Carvajal: See-through blindfold

Orlando Carvajal

A GROUP comes out with a list of crimes against judges, lawyers, and other court personalities. Without passing judgment, I am sure it is much shorter than the list of crimes committed on poor plaintiffs and defendants by our two-tiered justice system that is quick and rigid for the poor who cannot afford a lawyer but slow and bending for the rich whose highly-paid lawyers know every legal trick to get their clients off the hook.

This is disturbing but not half as much as that mainstream media seem not to be bothered by it. They throw flak at mismanagement and corruption in the Executive branch of government. They also shoot barbed arrows at targets in Congress, against their excessive salaries and allowances for practically doing nothing but grandstand on nation-wide TV.

But where’s the noise against the Supreme Court’s and/or the Department of Justice’s inaction to correct our unfair justice system? Where’s the noise against interminable delays (which favor the rich) in the administration of justice in this country?

If no branch of government is lifting a significant finger to remove the flaws in our justice system, why are journalists or media in general, who are supposed to watch the powerful for the powerless, not raising hell so people would move in a concerted fashion towards establishing a fair justice system?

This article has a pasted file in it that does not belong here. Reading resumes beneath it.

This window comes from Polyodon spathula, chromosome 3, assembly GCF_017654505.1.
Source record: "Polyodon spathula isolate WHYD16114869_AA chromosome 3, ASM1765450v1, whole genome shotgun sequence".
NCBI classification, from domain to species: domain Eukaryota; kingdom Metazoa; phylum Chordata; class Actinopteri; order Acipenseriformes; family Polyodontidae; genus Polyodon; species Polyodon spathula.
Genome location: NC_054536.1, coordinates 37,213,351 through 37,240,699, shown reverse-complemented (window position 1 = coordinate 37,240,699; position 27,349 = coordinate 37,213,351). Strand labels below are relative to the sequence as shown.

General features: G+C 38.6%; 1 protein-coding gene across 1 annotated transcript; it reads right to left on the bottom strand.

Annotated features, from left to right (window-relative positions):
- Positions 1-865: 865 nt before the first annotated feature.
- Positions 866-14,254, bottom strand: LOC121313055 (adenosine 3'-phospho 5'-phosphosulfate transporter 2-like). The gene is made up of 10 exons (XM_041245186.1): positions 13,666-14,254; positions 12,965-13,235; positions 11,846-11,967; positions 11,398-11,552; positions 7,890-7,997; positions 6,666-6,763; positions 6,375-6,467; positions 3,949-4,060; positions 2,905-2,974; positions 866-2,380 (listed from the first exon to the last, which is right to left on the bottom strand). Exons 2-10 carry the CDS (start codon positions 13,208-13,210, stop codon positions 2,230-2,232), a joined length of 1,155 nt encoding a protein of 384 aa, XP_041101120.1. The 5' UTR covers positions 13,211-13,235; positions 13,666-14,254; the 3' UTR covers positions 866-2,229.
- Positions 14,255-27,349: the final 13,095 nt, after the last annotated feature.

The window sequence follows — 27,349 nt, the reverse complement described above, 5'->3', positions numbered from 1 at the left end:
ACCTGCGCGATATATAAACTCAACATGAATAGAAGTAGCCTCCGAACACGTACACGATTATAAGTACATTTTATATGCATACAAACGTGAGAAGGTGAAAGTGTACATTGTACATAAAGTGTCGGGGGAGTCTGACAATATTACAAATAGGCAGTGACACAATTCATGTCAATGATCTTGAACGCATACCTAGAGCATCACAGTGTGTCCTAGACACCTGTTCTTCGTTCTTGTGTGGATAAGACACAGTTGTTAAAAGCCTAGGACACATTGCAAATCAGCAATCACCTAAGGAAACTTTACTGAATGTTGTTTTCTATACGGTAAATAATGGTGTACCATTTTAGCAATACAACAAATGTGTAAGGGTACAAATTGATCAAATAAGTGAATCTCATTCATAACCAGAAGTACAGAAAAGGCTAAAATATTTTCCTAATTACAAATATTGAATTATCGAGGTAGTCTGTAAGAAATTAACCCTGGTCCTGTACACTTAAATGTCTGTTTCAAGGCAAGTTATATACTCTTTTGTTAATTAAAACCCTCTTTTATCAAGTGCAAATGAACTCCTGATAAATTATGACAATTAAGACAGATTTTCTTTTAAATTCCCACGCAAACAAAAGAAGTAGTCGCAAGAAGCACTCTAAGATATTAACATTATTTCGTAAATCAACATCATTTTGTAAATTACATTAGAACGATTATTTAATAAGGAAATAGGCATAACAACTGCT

The poor are greatly disadvantaged by this flawed system. They cannot afford bail and must stay in prison to await trial that takes ages to conduct and conclude. The rich on the other hand can afford brilliant lawyers who would know how to prolong a trial until it is forgotten or until a favorable judge replaces the incumbent or until a (contrived?) force majeure destroys the evidence, etc., etc., etc.

Nowadays, media are busy breathing down the necks of policemen who protect drug lords or are drug lords themselves and against policemen who plant evidence or kill witnesses for a fee. But surprisingly nobody seems to be hanging the proverbial sword of Damocles on judges and lawyers who abet the sins of these policemen and who themselves accept bribes for a favorable judgment.

No signs are visible that concerned branches of government are exerting more than token effort to correct a seriously flawed justice system while the call of poor and powerless victims for a more equitable justice system stays muted.

That is to be expected in our upper class-dominated society. What is most disappointing is media, the supposed watchdogs (isn’t that why they insist on press freedom), passing over this anti-poor anomaly in relative silence. When will media start to voice out the people’s up-to-now muted call to change Lady Justice’s see-through blindfold to something opaque?